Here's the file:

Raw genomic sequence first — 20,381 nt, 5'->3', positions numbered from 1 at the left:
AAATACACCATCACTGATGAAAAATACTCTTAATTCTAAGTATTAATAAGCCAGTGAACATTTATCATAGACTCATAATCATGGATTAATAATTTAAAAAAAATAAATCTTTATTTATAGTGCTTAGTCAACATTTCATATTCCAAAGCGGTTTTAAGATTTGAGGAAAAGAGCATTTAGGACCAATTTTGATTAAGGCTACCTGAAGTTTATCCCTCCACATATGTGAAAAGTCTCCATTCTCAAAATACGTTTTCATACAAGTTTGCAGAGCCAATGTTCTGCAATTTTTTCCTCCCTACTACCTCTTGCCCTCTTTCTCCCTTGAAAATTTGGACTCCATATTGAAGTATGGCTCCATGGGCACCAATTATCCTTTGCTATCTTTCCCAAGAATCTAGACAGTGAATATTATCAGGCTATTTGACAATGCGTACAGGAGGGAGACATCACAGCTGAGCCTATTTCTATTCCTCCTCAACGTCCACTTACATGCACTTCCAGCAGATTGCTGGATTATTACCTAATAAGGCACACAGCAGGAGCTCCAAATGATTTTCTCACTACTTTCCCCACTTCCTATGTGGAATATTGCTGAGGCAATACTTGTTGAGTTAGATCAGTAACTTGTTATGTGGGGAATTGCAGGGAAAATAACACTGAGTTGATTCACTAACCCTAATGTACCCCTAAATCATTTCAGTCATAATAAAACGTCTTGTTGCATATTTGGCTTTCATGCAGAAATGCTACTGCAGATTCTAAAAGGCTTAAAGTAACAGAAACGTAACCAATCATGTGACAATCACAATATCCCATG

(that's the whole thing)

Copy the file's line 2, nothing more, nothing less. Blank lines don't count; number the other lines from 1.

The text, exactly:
AAATACACCATCACTGATGAAAAATACTCTTAATTCTAAGTATTAATAAGCCAGTGAACATTTATCATAGACTCATAATCATGGATTAATAATTTAAAAAAAATAAATCTTTATTTATAGTGCTTAGTCAACATTTCATATTCCAAAGCGGTTTTAAGATTTGAGGAAAAGAGCATTTAGGACCAATTTTGATTAAGGCTACCTGAAGTTTATCCCTCCACATATGTGAAAAGTCTCCATTCTCAAAATACGTTTTCATACAAGTTTGCAGAGCCAATGTTCTGCAATTTTTTCCTCCCTACTACCTCTTGCCCTCTTTCTCCCTTGAAAATTTGGACTCCATATTGAAGTATGGCTCCATGGGCACCAATTATCCTTTGCTATCTTTCCCAAGAATCTAGACAGTGAATATTATCAGGCTATTTGACAATGCGTACAGGAGGGAGACATCACAGCTGAGCCTATTTCTATTCCTCCTCAACGTCCACTTACATGCACTTCCAGCAGATTGCTGGATTATTACCTAATAAGGCACACAGCAGGAGCTCCAAATGATTTTCTCACTACTTTCCCCACTTCCTATGTGGAATATTGCTGAGGCAATACTTGTTGAGTTAGATCAGTAACTTGTTATGTGGGGAATTGCAGGGAAAATAACACTGAGTTGATTCACTAACCCTAATGTACCCCTAAATCATTTCAGTCATAATAAAACGTCTTGTTGCATATTTGGCTTTCATGCAGAAATGCTACTGCAGATTCTAAAAGGCTTAAAGTAACAGAAACGTAACCAATCATGTGACAATCACAATATCCCATG